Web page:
Two migrant rescue charities say Italy’s policy of forcing long-distance routes to reach people in distress is deadly.
The announcement comes after more than 60 people drowned off the coast of Libya on December 14th, when rescuers were unable to reach them in time.
Both Alarmphone and SeaWatch International criticized the decision to allocate Italy the use of the Marina di Carrara port in Tuscany, 1,150 kilometers from the region where many migrant disasters occur.
“Italy has designated Marina di Carrara as a safe harbor,” SeaWatch International said.
“They are 1,150 kilometers away. The purpose of these remote ports is to keep rescue ships away from the operational area and prevent them from rescuing any more people in distress.”
This week, the charity sailed on two separate missions to rescue 119 migrants from Libya, including a three-year-old boy.
“We were able to rescue 119 people in two rescue operations,” it said in a post on social media platform X.
“Our Seabird aircraft is also providing support from the air and has resumed operations today, searching for the ship in distress.”
Rescue charity Alarmphone has also criticized Italy’s policy.
“Italy’s policy of forcing rescue workers to disembark at far-flung ports, knowing that people continue to flee from Libya, deliberately widens the gap in rescue at sea and proves once again to be deadly.” proven,” the statement said.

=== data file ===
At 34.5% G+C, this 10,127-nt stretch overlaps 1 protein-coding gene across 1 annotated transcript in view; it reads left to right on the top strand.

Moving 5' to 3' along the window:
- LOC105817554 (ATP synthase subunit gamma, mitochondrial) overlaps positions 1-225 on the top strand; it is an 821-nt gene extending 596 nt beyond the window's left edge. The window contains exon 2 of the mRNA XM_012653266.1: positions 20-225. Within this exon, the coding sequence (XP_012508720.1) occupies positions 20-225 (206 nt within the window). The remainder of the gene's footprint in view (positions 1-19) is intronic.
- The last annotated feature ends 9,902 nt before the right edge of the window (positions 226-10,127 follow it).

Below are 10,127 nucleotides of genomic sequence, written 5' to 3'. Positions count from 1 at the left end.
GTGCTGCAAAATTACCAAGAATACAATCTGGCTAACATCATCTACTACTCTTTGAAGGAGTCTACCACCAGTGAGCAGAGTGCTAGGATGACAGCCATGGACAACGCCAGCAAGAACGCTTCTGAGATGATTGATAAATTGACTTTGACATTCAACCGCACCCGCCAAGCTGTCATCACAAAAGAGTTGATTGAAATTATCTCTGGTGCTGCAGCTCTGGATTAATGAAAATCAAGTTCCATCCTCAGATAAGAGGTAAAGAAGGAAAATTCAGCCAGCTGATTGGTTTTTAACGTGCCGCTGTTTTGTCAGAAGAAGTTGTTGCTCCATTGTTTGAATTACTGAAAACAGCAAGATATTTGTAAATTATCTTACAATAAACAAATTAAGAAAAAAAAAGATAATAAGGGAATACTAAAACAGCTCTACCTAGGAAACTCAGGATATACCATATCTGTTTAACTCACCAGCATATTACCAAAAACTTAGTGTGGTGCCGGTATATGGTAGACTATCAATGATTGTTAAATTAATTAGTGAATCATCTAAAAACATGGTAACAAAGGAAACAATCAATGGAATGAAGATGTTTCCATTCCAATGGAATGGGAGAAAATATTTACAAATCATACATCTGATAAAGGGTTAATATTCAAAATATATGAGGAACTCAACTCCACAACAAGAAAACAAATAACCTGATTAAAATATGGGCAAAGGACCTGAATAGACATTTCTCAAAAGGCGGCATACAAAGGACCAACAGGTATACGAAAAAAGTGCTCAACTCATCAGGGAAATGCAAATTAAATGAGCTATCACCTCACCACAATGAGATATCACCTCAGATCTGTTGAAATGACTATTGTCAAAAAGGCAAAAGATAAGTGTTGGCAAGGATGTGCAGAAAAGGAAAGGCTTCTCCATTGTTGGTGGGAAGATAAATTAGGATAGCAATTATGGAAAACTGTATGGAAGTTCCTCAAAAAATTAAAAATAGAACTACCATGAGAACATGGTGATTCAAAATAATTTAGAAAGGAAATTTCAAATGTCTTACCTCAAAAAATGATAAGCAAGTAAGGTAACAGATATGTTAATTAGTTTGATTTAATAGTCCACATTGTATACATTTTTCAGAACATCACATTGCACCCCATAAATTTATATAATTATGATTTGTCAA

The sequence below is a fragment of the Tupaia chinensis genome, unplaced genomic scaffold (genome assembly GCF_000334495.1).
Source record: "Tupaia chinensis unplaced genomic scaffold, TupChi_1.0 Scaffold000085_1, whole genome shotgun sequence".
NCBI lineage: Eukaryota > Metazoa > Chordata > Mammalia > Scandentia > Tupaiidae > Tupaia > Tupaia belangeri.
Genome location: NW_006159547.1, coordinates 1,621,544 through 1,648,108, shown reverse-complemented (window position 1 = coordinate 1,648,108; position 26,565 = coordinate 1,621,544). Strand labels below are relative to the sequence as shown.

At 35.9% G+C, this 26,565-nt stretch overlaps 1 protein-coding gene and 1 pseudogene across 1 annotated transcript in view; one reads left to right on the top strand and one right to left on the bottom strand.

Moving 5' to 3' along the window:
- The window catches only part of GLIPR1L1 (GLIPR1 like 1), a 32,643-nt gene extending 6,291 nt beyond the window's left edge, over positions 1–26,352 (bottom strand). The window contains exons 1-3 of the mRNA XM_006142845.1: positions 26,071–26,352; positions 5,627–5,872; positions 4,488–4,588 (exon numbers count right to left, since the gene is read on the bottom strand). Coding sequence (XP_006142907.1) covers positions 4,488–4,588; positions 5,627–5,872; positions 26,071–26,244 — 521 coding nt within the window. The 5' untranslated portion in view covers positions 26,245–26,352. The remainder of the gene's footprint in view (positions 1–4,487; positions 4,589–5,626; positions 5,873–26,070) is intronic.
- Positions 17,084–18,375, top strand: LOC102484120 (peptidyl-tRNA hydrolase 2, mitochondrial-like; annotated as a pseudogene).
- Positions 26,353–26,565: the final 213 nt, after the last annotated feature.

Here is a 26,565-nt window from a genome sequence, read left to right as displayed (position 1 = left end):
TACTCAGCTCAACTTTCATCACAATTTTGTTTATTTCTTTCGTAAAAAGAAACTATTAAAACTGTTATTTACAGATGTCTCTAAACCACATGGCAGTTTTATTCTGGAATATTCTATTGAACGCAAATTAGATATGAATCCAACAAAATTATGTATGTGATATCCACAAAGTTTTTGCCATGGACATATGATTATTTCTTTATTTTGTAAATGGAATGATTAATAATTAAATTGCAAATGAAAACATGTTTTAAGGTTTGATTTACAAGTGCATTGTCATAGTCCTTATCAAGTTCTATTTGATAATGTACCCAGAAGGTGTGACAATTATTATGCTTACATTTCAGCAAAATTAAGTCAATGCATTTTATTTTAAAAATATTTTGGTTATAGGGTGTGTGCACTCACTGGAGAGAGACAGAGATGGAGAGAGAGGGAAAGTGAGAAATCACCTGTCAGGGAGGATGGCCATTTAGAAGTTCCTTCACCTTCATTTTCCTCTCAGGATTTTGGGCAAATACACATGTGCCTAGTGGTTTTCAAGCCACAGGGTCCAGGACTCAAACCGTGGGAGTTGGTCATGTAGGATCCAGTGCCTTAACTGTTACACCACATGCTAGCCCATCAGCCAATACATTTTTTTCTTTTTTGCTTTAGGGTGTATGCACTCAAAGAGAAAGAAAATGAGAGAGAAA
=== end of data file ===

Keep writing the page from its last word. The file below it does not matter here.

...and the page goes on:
“We are devastated that European and Libyan authorities have once again failed to rescue people in distress, and that the EU border control regime has resulted in deaths. We condemn the continued deaths at our border.”
More than 153,000 migrants have arrived in Italy from Tunisia and Libya this year, according to the United Nations refugee agency.
Italy’s far-right Prime Minister Giorgia Meloni won election last year on the platform of stopping illegal immigration.
Medical charity Médecins Sans Frontières (MSF) said it was witnessing “alarming levels of human suffering” and called on the EU to change its policies.
“MSF has been carrying out search and rescue operations since 2015 in direct response to the European Union’s policy of non-involvement and non-assistance in this area,” the report said.
“Our teams have provided life-saving support to more than 90,000 people on eight different search and rescue vessels, both alone and in collaboration with other non-governmental organizations.
“While MSF continues to respond to the humanitarian crisis in the Central Mediterranean by providing support, including emergency medical care, we urge the EU and its member states to immediately reverse course and protect the lives of those seeking refuge on European shores. We ask that you prioritize safety.”
Updated: December 27, 2023, 1:06 p.m.